'At the scene, doctors came and carefully stretchered me through the forest. At the hospital, they put me in surgery room and I remember they uncovered me. I heard a voice saying: 'Oh God! She's bitten and clawed all over.'

At the time, quivering from shock, she had no idea how extensively she had been mauled by the predator. 

Her gory wounds were devastating, and also, visible to the world because images of her on the operating table in the hospital were leaked - within hours - on the internet. 

'I was all covered with blood, leaves and mud,' she says. 'I remember they asked  about my weight to know how much to drug me. '80 kilos?',  '76?'. Then I switched off at last.'

In the hours that followed, it was touch and go whether she would survive. The first bulletins on her condition were pessimistic. 

As she sits in bed today recovering, and is occasionally taken by her daughter outside into the summer sun, Natalia is coming to grips with the extent of her injuries, which, bad as they are, will not stop her living a full life, say doctors. 

Natalia's ear was damaged, her scalp and neck wounded, groin injuries, as well as arm and leg lacerations. She went through surgery transplanting skin from her calves onto her hips and head. 

Her daughter Ekaterina, a trainee obstetrician, had been due to go with her on the day she was attacked. 'Somehow she didn't come, and I shudder to think that she might have been attacked like me,' she says. 

Natalia Pasternak


Natalia Pasternak

'I am alive and this is the most important thing. I don't have enough words to describe how grateful I am to the doctors and hunters.' Pictures: Natalya Pasternak

Sergey Ivanov, the hunter who shot dead the bear, and saved Natalia said the creature was a four year old female weighing 100 kg and some 170 cm tall. 

'I left the building where I work and got an urgent phone call from the police. They said that a bear attacked people who were walking in the forest. I grabbed my gun and rushed to the place, where we saw a babushka (Valia).'

She had raised the alarm but was now too shocked to speak (though she was not badly wounded and has now fully recovered). 

'I walked 200-250m when my colleague yelled 'Here, on the right -  the bear was running to us.'

The animal was guarding its prey.

'I shot the gun 4 times. The bear fell, and I shot her once more in the head. We found the dog which was staying close to Natalia, and about five metres away saw her bleeding and covered with mud. We immediately called the ambulance and emergency service. It all took about half an hour.'

He said that bears were encroaching closer and closer to the town, which is 568 kilometres northwest of regional capital Blagoveshchensk, and known as the capital of Siberia's 'other' great railway, the Baikal-Amur Mainline. 

A week before the attack on Natalia a bear was shot in a residential district. And a week later a bear was digging into tombs and eating corpses.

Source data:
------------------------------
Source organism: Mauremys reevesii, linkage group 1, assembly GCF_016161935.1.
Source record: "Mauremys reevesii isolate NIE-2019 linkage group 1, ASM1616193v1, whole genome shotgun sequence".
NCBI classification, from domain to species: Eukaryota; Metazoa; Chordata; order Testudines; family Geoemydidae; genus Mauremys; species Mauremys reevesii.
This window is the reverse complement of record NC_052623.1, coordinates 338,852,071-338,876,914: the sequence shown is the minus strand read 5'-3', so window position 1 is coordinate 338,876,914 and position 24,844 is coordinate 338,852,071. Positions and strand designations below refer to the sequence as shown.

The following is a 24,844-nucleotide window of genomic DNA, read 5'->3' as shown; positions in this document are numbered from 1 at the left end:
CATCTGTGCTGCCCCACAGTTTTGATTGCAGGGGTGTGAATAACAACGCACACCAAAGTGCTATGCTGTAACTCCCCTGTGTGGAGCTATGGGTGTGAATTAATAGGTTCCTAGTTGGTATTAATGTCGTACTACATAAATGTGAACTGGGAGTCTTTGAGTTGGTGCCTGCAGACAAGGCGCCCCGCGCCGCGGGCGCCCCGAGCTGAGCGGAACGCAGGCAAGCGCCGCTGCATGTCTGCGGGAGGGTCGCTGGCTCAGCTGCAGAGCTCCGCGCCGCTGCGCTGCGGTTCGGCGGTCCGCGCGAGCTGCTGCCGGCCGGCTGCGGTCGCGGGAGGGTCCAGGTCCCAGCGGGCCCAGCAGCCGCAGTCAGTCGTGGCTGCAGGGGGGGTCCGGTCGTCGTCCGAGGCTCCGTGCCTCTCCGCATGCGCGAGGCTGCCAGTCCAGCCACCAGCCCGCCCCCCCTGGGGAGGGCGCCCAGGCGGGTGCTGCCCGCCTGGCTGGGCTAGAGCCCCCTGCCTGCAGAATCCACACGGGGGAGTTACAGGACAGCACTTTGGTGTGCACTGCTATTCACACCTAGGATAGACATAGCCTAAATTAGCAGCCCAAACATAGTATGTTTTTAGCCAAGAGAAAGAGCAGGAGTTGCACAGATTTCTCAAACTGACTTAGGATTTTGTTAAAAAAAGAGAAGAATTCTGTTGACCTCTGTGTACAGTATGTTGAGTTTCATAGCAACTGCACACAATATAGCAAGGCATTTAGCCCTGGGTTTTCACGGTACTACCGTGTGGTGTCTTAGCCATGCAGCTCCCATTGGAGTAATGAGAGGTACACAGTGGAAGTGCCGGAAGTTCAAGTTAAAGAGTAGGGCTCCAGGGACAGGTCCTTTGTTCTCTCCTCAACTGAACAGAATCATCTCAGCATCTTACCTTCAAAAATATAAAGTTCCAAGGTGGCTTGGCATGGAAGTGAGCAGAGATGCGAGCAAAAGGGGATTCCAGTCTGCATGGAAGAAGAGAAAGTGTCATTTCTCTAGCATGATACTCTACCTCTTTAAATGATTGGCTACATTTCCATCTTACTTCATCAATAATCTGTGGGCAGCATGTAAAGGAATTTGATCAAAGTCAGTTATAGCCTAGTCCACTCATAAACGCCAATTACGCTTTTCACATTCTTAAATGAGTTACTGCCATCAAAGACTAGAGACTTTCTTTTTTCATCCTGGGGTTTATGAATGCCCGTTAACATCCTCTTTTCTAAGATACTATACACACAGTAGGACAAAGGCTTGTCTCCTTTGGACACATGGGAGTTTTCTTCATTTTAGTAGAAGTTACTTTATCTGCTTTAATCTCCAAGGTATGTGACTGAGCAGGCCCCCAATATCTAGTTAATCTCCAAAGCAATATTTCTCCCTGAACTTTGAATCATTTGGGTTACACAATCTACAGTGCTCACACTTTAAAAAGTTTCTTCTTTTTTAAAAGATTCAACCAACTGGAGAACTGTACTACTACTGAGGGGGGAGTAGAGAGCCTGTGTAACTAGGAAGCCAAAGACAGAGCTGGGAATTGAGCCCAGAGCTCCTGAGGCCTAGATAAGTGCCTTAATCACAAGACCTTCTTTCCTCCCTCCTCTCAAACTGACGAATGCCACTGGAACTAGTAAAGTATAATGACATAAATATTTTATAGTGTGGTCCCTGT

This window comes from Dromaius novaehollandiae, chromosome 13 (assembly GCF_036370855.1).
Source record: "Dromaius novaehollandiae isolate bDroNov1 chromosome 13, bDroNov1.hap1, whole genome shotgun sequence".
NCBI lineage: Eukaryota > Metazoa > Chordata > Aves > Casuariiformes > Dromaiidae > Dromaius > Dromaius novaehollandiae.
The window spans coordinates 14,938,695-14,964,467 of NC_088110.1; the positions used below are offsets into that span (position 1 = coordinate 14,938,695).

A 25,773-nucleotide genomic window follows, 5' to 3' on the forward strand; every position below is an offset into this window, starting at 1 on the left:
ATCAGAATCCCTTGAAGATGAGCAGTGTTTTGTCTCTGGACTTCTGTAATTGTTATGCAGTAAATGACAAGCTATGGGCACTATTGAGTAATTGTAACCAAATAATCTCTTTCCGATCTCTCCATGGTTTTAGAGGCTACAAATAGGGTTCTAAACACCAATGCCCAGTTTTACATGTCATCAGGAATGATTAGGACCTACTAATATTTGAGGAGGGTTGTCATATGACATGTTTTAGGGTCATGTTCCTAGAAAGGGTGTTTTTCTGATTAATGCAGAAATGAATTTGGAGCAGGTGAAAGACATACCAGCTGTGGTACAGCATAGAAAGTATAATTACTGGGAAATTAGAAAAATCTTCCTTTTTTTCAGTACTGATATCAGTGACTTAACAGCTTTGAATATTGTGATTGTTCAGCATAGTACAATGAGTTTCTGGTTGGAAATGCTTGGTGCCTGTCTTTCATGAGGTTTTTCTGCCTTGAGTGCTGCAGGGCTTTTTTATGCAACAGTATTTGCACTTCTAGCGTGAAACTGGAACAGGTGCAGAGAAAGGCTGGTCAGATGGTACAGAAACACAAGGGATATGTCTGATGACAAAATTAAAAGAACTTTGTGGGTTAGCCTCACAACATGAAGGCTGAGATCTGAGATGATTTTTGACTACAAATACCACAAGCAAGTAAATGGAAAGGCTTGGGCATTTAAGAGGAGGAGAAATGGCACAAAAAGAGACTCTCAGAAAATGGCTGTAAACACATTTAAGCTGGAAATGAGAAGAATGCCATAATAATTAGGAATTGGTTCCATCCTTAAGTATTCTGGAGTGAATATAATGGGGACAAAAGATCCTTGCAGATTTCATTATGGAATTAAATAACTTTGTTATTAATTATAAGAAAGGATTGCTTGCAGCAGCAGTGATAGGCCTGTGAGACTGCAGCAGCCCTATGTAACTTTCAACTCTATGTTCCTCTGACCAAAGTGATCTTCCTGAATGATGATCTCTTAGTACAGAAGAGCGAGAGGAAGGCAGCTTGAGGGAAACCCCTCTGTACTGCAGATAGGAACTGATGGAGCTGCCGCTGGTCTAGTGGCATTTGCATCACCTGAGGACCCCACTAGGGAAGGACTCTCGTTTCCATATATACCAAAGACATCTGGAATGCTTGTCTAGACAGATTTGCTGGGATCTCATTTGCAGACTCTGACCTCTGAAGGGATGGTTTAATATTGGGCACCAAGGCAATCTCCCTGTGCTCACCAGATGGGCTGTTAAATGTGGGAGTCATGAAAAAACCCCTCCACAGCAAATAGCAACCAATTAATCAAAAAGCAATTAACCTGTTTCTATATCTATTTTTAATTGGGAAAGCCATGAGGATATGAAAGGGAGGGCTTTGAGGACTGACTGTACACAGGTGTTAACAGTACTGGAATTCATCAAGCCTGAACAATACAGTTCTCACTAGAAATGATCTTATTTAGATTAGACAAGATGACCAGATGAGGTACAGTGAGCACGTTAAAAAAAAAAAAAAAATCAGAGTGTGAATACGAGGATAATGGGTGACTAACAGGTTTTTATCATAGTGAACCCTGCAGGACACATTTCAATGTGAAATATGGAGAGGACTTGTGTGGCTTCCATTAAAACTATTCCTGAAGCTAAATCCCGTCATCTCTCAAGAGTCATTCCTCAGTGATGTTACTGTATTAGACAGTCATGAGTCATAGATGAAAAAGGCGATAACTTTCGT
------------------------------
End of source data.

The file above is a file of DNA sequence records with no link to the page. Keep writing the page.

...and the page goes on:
'Natalia was very lucky. In 2013 a bear killed and ate an Evenk man in a village,' says Mr Ivanov.

According to the statistics, there are 7,000 bears living in Amur region. Since 1997, nine people in Tynda district alone have been killed by bears. Huntsmen have killed 3 bears since the beginning of 2015. 

Place of attack


Woman attacked by bear

When rescuers and the police arrived, the bear was covering Natalya with leaves and soil before it was shot dead. Pictures: Tynda TV

Andrei Bregadze, senior medic at  Amur Central Clinical Hospital, says: 'Natalia is in a satisfactory state and, more importantly, she's alive and she will be able to walk again. In general, the rehabilitation is going well and we may well let her go home by the beginning of July. 

'Now she needs to recover and get strong, psychologically as well. Additionally, I think that she might need plastic surgery if she wants it, and can afford it. All the rest is fine.'

Natalia said: 'I'm feeling well now and they're helping me a lot in the hospital. I can now stand up and walk a little bit with the help of my daughter.'

Ekaterina, 20, one of Natalia's three adult children, says: 'Doctors say that they didn't expect her to recover so quickly. But there were problems. 

'Sepsis started immediately because of mud in her wounds. And then aseptic pneumonia. Luckily, the doctors found it out almost immediately. My mother had sand and dust in her bronchial tubes from her fight with the bear, said doctors. 

'Now she's having problems with her arm, we're worried it won't fully recover, but it is amazing how she has recovered.'

Natalia - who will wear a wig if she does not have plastic surgery - says: 'I am alive and this is the most important thing. I don't have enough words to describe how grateful I am to the doctors and hunters. Once am feeling well, I will definitely come by to thank them.'

On her social network she posted the message: 'How beautiful life is.'

As for her ten year old mongrel Gerta, she emerged unscathed from the incident and is now loyally waiting at home for Natalia's return from hospital.

Natalia's is a story of great bravery, because she could have escaped but was so concerned about her friend that she stopped in her tracks and shouted to warn her. Picture: Igor Ageenko

Natalia Pasternak

Comments (1)

De tout coeur, bon rétablissement Madame.
Have a good time with your family and friends.
Thanks to the hunters.
Jocelyne, FRANCE
05/07/2015 04:30
10
0
1